Jose Perez, research assistant at The Ohio State University: “Rio Grande do Sul state suffered from severe drought since 2021, and now it suffers from extreme rain and flooding. What we are witnessing are the ravishes of climate change. Despite these recent cycles of drought and flooding, the state and municipal governments have shown little zeal for the creation of more robust disaster preparedness and relief plans to face climate change, aggravating the situation. There have not been any serious efforts to reinforce or expand the walls that protect Porto Alegre from the Guaíba River, or to prepare low-laying neighborhoods with more shelters, evacuation routes and supplies. There has also been a lack of adequate planning for the cities along the Taquari River valley, even though many are built directly on the flood plain and will now have to be moved. This will probably play out like Hurricane Katrina, where New Orleans saw considerable depopulation after the storm and a slow recovery process. Most of these climate refugees will probably move out of Rio Grande do Sul, and the Porto Alegre metropolitan area, toward Santa Catarina, Paraná, São Paulo and Mato Grosso, where they have family or friends. Furthermore, these affected areas were home to large communities of Venezuelan, Haitian, Senegalese and other migrant/refugee groups. This means that for many of the flood’s victims it will be the second time in their lives they find themselves as refugees and have to restart their lives from nothing. Even though only a state within Brazil, Rio Grande do Sul is territorially comparable to Italy and its population before the storm was comparable to that of Greece or Portugal. Therefore, it is important to underscore the magnitude and intensity of this climate change disaster.”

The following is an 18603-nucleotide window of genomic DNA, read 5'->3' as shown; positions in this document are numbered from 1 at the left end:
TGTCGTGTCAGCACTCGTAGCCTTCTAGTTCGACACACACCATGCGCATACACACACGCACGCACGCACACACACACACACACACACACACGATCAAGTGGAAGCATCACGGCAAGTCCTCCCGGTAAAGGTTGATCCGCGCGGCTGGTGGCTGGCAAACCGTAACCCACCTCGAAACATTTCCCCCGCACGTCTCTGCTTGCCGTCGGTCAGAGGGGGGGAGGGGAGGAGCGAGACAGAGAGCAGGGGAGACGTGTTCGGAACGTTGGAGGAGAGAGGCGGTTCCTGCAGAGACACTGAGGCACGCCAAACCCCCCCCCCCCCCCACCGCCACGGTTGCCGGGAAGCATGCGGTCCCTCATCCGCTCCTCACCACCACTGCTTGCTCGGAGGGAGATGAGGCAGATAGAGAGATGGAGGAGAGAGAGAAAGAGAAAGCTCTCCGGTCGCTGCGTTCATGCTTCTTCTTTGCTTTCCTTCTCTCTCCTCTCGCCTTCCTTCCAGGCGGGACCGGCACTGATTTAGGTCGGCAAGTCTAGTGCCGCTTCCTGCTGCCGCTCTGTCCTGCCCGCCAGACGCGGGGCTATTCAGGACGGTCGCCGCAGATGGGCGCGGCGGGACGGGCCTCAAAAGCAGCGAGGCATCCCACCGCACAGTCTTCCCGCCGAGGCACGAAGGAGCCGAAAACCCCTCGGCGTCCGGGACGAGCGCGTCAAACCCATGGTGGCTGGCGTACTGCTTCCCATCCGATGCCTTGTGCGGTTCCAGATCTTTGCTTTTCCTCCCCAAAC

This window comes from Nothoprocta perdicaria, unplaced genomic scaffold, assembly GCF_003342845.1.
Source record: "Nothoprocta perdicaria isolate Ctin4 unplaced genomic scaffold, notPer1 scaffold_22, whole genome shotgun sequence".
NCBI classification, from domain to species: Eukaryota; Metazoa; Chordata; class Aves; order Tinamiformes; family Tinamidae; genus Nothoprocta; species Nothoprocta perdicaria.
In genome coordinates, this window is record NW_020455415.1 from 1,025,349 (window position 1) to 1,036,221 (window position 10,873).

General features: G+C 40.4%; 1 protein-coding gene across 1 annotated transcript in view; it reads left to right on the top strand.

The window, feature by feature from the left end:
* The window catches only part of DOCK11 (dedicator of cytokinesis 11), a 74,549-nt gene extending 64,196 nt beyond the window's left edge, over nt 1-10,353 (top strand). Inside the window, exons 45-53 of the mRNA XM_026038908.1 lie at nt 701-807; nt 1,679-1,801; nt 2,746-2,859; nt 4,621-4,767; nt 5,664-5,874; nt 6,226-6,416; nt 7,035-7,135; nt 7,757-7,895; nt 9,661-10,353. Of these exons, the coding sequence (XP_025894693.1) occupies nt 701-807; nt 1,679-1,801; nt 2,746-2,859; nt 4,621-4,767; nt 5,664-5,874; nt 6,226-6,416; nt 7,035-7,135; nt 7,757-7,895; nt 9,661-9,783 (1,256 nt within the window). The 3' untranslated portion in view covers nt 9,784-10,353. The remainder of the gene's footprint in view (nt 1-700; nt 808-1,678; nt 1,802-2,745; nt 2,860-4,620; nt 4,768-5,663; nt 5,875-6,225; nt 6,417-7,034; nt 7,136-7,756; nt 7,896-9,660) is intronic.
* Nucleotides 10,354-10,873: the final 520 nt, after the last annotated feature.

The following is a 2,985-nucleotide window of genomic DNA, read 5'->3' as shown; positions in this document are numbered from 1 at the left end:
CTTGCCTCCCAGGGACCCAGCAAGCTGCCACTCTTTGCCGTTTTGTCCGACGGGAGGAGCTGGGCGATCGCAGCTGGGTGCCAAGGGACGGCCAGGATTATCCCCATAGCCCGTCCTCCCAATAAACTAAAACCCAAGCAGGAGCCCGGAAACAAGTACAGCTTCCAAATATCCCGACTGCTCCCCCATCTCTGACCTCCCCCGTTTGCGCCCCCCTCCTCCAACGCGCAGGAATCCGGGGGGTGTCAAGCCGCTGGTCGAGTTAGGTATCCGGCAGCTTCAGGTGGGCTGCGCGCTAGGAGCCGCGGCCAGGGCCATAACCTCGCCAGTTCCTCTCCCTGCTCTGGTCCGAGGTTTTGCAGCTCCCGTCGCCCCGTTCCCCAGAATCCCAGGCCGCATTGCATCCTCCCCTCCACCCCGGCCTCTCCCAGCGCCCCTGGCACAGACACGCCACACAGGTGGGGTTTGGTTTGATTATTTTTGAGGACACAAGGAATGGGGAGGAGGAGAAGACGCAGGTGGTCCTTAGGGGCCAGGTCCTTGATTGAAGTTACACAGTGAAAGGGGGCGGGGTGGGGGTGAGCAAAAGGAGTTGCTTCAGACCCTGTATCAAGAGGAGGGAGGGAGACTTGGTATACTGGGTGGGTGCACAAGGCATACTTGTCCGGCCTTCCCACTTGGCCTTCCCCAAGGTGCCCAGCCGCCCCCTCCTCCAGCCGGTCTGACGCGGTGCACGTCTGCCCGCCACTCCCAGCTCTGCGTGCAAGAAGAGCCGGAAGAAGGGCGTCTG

Eduardo Viola, professor of politics and international relations at the University of São Paulo and the Getulio Vargas Foundation: “The Brazilian government never invested in adapting to climate change; the focus has been on mitigation, with ups and downs. The Lula administration is reconstructing environmental policy after the tragic Bolsonaro years. The heavy rain and flooding that started this month became catastrophic, affecting 80 percent of the population of the state of Rio Grande do Sul and particularly the capital Porto Alegre. This is the most catastrophic climate extreme in Brazilian history, with some similarities to Hurricane Katrina. With the advance of the waters, people felt abandoned because there were insufficient public resources and government response in the first days. After that, federal resources were mobilized, particularly the armed forces, which have a very important role in the most difficult rescue operations. The tragedy also promoted a strong wave of societal solidarity nationally. The federal government has approved a significant budget for dealing with the emergency and reconstruction. Early estimates say that the cost of the public infrastructure reconstruction will be between $20 billion and $30 billion. The cost of rebuilding private property could be much higher. Around 80,000 people whose houses destroyed are living in improvised public housing and are now climate refugees. Around 520,000 people are living temporally in relatives’ and friends’ houses, waiting for the lowering of the waters, and some of them could also became refugees. Various levels of government have announced urgent temporary towns for the refugees. Some might also migrate out of state. Brazil doesn’t have experience with climate refugees in those numbers, so it’ll be a big test. Some neighborhoods and towns should be relocated to higher areas. It will be necessary to pursue an immediate strengthening of the civil defense with resources and qualified personnel, but the process of reducing vulnerability and adaptation will take some years.”